Heaimwantie Persaud, known as ‘Kavita’, tends to her crops daily. Her Monday to Friday schedule is rigid. She rises in the wee hours to prepare her family for the day. Having ensured that her two children are set for school she departs home.
By sunrise, Kavita is already labouring on her farm, reaping, planting or preparing land.
Her farm is situated at Hope, East Coast Demerara. Though accessible by road, the 32-year-old farmer prefers to use a small engine boat. Navigating along the creek saves time, an important factor in her daily operations. She also operates simple farm machines such as pumps, rotavator and blower.
“As a woman you have to be strong if you want the best for your children. I want them to have a good life. I have my farm and my husband has his. We plant different crops. People underestimate the strength of a woman; I work hard. Any one of them machines a man can work I can work them too. I am doing this for my children,” she said.
Kavita grew up in Mahaica Creek, a farming community. She moved to Hope after marriage. Farming is not just her primary economic activity but a way of life. She prides herself as a hardworking and dedicated farmer and this is reflected in her usual bountiful harvests.
“Right now I have two acres bearing garden and two acres young garden. All like next two weeks I will begin reaping around 1,000 pounds of carilla, 300 bundles bora, 200 pints fine pepper and 500 pounds of ochro,” Persaud said confidently.
Like many cash crop farmers, Kavita sells her produce to hucksters. She sometimes retails from home but owing to time constraints prefers to sell her produce in bulk.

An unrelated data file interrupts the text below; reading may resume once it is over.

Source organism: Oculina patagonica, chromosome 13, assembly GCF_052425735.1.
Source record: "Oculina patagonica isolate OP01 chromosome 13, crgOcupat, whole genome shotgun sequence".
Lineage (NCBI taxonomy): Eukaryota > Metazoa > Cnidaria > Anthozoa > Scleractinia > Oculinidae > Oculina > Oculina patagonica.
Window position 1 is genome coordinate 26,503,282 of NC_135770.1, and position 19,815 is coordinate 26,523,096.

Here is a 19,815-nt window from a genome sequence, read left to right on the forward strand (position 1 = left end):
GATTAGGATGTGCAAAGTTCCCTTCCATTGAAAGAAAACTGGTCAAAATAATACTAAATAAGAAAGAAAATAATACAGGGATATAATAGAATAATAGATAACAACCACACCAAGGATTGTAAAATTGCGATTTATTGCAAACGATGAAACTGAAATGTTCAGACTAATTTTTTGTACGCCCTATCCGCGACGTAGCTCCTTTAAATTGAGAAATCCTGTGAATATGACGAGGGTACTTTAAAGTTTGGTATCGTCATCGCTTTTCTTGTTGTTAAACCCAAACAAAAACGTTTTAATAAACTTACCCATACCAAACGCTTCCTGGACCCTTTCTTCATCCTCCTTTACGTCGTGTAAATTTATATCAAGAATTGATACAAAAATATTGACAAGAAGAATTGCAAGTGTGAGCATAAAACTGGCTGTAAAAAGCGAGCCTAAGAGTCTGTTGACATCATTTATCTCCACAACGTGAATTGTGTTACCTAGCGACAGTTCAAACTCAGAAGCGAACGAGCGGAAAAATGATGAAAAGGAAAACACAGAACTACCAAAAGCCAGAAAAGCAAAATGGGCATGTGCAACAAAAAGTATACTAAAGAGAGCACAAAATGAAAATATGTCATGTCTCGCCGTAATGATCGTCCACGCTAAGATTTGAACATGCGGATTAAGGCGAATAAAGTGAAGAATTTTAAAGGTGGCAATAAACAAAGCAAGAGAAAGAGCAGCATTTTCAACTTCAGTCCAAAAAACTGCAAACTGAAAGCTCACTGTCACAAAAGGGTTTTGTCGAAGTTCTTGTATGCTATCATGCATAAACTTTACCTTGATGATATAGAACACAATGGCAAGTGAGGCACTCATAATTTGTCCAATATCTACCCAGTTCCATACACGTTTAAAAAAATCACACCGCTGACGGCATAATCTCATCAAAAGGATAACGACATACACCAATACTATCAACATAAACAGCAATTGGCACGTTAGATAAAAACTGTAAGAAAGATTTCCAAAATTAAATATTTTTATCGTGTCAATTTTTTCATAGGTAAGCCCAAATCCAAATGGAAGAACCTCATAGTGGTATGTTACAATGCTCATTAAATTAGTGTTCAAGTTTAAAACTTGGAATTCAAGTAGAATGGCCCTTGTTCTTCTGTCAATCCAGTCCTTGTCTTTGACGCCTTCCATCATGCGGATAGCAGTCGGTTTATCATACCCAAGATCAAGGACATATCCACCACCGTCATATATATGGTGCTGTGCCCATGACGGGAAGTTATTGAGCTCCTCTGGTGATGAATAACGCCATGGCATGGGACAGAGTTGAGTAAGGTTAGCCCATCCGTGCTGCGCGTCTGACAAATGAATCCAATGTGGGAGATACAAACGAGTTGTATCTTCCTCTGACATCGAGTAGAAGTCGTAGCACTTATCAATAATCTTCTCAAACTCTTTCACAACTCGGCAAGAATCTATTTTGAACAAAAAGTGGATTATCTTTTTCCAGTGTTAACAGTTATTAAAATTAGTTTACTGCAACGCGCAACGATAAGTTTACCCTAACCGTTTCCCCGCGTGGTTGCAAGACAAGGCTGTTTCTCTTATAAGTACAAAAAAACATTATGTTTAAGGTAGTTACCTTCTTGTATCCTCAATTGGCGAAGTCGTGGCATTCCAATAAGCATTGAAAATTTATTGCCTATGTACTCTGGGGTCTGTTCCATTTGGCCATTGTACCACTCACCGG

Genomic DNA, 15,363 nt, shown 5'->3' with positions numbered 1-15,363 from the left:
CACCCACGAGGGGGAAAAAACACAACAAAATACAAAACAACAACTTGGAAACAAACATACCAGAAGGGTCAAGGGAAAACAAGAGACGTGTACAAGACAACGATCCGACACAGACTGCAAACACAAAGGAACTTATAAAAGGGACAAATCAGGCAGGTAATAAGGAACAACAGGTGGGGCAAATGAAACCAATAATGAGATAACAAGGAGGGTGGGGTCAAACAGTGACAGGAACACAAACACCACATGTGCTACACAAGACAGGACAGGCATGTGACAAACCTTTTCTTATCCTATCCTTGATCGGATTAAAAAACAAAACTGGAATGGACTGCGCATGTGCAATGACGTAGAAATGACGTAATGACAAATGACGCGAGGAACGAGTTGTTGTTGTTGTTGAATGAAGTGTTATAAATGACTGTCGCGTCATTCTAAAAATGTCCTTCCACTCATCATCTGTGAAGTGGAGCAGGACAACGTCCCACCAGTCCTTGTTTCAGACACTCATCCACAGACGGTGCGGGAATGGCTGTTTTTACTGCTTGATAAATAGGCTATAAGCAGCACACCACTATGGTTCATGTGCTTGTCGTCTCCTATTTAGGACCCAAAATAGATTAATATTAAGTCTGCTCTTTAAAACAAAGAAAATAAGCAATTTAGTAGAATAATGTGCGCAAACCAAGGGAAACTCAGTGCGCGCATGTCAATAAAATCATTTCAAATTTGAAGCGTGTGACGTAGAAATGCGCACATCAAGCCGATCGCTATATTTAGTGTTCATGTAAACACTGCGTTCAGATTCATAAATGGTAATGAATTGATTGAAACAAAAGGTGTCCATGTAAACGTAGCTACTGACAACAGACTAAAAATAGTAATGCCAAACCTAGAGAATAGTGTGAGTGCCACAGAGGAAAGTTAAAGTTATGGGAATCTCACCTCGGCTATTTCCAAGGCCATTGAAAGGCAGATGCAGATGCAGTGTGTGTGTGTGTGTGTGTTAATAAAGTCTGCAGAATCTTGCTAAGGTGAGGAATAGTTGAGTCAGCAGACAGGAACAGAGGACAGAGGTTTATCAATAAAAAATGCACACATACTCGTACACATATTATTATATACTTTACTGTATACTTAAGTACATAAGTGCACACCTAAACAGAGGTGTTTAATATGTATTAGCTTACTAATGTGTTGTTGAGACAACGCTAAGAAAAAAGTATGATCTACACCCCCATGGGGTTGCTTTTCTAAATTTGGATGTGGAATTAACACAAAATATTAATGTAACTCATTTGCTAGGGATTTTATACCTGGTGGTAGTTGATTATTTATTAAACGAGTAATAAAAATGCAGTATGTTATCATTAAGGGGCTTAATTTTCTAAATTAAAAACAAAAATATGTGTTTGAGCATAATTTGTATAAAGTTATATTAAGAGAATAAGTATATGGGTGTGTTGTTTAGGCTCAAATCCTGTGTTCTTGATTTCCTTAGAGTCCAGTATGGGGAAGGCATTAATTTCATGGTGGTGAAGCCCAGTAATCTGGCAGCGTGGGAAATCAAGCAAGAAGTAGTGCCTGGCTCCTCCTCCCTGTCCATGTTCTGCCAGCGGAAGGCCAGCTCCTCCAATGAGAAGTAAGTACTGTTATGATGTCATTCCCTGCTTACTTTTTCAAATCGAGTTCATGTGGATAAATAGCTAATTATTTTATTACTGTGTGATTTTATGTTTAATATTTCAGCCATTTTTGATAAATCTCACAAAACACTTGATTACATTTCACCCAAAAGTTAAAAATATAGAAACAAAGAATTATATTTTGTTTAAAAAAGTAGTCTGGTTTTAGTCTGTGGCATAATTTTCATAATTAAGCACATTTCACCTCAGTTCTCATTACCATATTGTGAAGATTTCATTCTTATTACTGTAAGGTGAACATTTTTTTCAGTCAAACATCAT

“I have a good relationship with the wholesalers. When I have produce they come and buy off. Sometimes I get a good price other times is a low cost. But whatever the price I get I don’t be unfair to my employees because they are good to me.
“They come on time because they understand I am busy. So I would make sure I pay them even if that means I get a smaller amount. I don’t mind because most times you make money,” Kavita related.
Kavita also operates a plant shop. She is a member of the Hope Estate Women’s Group. She is one of 18 women who have benefited from a project geared at improving the livelihood of women in the community.
“Even though I have my own farm I decided to join the group and be part of this project. I wanted the exposure of planting under shade, planting other new crops such as onion, and new techniques.
“I would hear about NAREI promoting shade house so I wanted to see the difference,” Kavita said.
According to Mr. Rickey Roopchand, Hope Estate Manager, the project started last year. It is a joint initiative with Promotion of Regional Opportunities for Produce through Enterprises and Linkages (PROPEL) with support from the Government of Canada.
He said the estate has arable lands that could be put under cultivation. As such, two acres of land was allotted to the women’s group for this income generating venture. Each member is allotted plots that are covered with shade plastic. The women plant different crops such as onions, peppers, pak choi and celery.
The project was designed to build the capacity of farmers, with respect to shaded technology, whilst demonstrating the financial benefits of same. Kavita believes that the project is achieving its objectives. In the meantime, she is considering transforming part of her open field operations to a shade house.
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